Sunday, January 25, 2015


There's lots of advice scattered across the Internet regarding writing.
I'm not here to judge what others do, I only want to point out that not every "rule" applies to every writer.

          I enjoy quoting Stephen King.
                 You've been warned.

I read Stephen King's On Writing back in June 2010 (which probably means it's time to read it again), and called it a "gentle kick in the pants".

Not all of the rules below are attributed to him, but most of the quotes are:

1) "Write every day" - lots of people say this, but I'm not sure I agree

Also known as: "Guard your writing time fiercely."

I can only assume that when The King wrote this he didn't have kids. Or else he had a nanny. And someone else did his laundry, let the dogs out, and cooked supper.

I don't write every day unless you expand your definition to include other forms of developing the craft: editing, reading, beta reading, researching, blogging, or world building in my imagination as I'm multi-tasking (watering plants, folding laundry, or scooping the litter box).

Maybe if writing were my full time job, I'd be able to add to my WIP word count on a daily, instead of weekly, basis. In the mean time, I do the best I can.

Plus, there has to be balance between private life, work life, writing life, and hobby life.

2) "Don't edit until you've finished the whole book" - lots of people say this, but I don't agree

Sorry. This doesn't work for me and my borderline OCD personality. I need to go back and edit every chapter as I go, one by one. It works for me, helps orient me, and I like my things "in order".

Plus, why it is assumed that every writer works the same? The reasoning behind this rule appears to be that a writer won't finish a manuscript if they keep going back to edit it.

I disagree. For me. But for others, this rule might work just fine.

3) "The first draft of a book should take no more than three months" (paraphrased) - Stephen King

This rule only sometimes works for me. I've written the first draft in six weeks at times, and a year in others. It depends what else is on my daily schedule at the time. The reasoning behind this "rule" is that the writer loses focus. I understand The King's point, but just can't accomplish this goal every time. It might be best if I did, but then my kids might starve, run around naked for lack of clean clothes, and have to use books as toilet paper because I hadn't gotten to the store in weeks.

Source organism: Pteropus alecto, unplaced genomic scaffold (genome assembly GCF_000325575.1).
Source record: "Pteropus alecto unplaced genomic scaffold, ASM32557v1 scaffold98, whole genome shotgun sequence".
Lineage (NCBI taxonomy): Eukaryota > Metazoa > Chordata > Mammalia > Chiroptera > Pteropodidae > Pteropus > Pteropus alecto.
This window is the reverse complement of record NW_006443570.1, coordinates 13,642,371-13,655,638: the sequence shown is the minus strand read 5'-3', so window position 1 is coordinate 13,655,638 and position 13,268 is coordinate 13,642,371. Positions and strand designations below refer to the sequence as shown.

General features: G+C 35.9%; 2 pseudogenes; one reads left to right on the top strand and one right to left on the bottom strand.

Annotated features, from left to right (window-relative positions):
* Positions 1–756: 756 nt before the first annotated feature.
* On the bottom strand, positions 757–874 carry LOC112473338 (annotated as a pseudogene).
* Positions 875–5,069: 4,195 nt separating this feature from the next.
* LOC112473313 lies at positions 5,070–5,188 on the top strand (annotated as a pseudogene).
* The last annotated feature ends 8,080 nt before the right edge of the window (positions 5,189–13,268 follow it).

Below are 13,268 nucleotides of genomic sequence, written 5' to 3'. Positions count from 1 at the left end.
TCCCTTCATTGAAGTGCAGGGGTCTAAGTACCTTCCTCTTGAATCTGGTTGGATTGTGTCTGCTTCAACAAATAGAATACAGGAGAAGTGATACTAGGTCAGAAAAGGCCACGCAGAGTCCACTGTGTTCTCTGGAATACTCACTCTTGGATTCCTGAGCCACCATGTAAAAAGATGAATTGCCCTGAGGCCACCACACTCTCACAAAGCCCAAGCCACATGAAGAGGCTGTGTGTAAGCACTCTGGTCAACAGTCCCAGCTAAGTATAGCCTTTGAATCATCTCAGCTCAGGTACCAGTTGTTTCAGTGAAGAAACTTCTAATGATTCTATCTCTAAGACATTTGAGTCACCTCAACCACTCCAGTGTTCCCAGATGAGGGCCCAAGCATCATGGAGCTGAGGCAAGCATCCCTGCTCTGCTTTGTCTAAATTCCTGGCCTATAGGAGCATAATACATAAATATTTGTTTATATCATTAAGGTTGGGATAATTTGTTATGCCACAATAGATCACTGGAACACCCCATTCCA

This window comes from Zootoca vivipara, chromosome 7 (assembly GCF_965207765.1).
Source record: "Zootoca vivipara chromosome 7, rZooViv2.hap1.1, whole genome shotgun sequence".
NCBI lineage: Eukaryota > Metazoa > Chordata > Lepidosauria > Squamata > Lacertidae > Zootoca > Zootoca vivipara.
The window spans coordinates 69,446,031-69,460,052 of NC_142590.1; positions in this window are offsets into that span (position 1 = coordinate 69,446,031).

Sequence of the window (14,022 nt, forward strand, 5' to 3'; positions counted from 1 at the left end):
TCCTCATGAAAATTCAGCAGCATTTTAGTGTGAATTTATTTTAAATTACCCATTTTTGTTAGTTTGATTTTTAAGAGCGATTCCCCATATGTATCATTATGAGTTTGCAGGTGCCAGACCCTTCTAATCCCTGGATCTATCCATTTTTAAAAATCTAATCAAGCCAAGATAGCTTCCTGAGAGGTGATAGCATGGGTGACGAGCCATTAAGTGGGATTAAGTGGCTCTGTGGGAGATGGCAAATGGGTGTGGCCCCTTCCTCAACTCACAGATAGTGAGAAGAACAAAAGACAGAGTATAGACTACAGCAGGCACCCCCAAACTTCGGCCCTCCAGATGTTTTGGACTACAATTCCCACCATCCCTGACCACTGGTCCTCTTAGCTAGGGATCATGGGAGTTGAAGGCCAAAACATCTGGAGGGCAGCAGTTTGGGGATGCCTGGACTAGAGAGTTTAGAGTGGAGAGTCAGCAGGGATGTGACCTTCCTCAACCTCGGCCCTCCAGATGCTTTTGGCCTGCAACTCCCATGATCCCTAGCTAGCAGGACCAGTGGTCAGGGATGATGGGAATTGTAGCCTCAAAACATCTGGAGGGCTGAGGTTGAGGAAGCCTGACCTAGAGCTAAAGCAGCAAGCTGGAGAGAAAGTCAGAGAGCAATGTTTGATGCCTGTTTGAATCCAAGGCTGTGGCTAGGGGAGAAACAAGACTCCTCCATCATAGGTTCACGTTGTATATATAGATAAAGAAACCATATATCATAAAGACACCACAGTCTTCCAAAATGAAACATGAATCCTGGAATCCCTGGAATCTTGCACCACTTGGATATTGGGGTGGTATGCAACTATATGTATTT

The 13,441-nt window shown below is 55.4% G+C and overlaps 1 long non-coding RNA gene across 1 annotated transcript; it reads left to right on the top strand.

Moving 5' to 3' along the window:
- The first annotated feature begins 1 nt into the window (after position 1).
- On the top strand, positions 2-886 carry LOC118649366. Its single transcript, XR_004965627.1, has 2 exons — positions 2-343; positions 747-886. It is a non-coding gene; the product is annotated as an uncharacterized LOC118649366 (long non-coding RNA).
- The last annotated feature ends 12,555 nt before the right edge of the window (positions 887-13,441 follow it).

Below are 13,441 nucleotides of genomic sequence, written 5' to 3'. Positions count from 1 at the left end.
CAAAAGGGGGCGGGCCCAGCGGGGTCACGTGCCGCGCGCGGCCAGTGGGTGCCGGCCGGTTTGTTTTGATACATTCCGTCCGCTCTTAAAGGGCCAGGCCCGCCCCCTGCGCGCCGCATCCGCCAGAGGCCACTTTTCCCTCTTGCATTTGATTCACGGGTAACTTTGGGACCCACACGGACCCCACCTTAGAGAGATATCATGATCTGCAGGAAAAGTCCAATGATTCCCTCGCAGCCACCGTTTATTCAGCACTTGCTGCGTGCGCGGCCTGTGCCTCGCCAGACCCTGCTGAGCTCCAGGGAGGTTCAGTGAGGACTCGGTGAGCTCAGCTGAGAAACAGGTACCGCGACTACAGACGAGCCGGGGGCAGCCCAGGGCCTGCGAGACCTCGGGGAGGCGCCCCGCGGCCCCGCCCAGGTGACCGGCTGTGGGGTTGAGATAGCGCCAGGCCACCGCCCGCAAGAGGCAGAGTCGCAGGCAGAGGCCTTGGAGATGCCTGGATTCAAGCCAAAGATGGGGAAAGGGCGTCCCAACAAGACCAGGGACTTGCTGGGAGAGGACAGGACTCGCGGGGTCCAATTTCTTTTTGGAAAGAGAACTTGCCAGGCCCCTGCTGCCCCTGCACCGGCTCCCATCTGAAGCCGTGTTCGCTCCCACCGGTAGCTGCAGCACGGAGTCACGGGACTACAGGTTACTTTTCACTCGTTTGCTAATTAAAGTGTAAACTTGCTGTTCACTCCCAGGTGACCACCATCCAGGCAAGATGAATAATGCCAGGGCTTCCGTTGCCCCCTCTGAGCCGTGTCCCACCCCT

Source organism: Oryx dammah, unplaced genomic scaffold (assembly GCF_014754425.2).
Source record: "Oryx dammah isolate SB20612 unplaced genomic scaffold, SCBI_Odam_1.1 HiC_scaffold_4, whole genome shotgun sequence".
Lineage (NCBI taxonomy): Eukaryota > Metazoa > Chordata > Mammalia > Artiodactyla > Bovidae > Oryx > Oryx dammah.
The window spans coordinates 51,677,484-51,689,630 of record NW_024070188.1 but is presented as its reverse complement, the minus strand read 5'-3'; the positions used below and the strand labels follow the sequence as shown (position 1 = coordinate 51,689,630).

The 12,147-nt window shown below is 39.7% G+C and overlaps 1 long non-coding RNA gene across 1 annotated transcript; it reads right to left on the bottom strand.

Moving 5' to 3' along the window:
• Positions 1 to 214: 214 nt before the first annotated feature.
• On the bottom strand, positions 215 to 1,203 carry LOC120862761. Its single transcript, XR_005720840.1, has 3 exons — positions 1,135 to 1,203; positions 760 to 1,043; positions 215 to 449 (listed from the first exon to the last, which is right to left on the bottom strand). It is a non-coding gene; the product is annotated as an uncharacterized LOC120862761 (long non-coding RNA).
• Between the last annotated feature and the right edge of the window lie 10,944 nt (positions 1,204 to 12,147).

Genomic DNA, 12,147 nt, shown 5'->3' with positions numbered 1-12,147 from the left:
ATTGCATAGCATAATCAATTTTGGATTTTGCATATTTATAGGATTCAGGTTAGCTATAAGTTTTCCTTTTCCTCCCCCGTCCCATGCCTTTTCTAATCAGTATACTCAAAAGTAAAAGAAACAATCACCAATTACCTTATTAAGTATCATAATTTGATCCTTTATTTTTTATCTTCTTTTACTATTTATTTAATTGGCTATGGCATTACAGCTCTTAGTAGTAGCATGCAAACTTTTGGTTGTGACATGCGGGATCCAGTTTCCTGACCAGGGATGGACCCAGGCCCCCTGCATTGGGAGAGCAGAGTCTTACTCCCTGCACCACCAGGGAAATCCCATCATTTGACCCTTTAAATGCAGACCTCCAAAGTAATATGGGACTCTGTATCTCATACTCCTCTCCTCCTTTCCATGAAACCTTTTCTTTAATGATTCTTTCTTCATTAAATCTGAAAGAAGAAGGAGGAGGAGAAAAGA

What a mess (clogged toilets and all). And what a waste of good books.

Guess I'll stick with my regular schedule. Plus, I know I tend to turn into the type of woman described below if I become too wrapped up in making my daily word count.

And that's best avoided, for everyone's sake. :)

4) "Avoid prologues" - Elmore Leonard
Why does everyone hate prologues? I like reading them. To avoid criticism, I don't write them anymore. But I don't understand the prejudice against them. Too bad I'm in the minority.

5) "Never use a verb other than 'said' to carry dialogue" - Elmore Leonard
This is such a boring rule. Personally, I think it's lame to read 'said', 'said', 'said' over and over again. I like a good 'yelled', 'screamed', or 'whispered'.

Sigh. I'm being whipped into shape, to avoid the scorn of other writers, but I'd bet that many readers don't give one little hoot about this rule.

6) "Never open a book with weather." - Elmore Leonard
What about poor Snoopy?

Just to be ornery, I'm going to violate this rule right here, right now.

Everyone said the tornado did it. The great winds blew down the house, drug him outside, and choked him to death.
But they were wrong.
I was the one who killed my father.

My question is:
What's your favorite/least favorite writing rule?
Please comment below.


  1. I totally agree with the write every day rule. (Breaking it, I mean.) I have four kids. There are days when I get zero writing done.
    Another rule that bugs me is the no saying "I blushed" rule. They're all, "how do you know you're blushing if you can't see your face?" But you can say, "my cheeks warm" apparently. If you can feel it happening, that's how you know! How do you know you're smiling? Or furrowing your brows? You feel it. Lol.

    1. Good points! I agree with you. Sometimes I wonder if at least some of these "writing rules" are just trends. For example, anytime I go back to reading American Lit 101 or British Lit 101 classics, I'm reminded that longer paragraphs, sentences, and descriptions of the indoor/outdoor environments used to be the norm. Now you'd get blasted for them.

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  3. I don't understand the hate on prologues either. On dialogue tags - yes, 'said' constantly is boring. A tag like 'yelled' or 'whispered' is good for a change of pace, but try to avoid a tag that 'explains' the dialogue. Those are the weak ones :)

    1. I have a feeling I'll learn a great deal more writing lessons from you, my friend, than you will from me. :)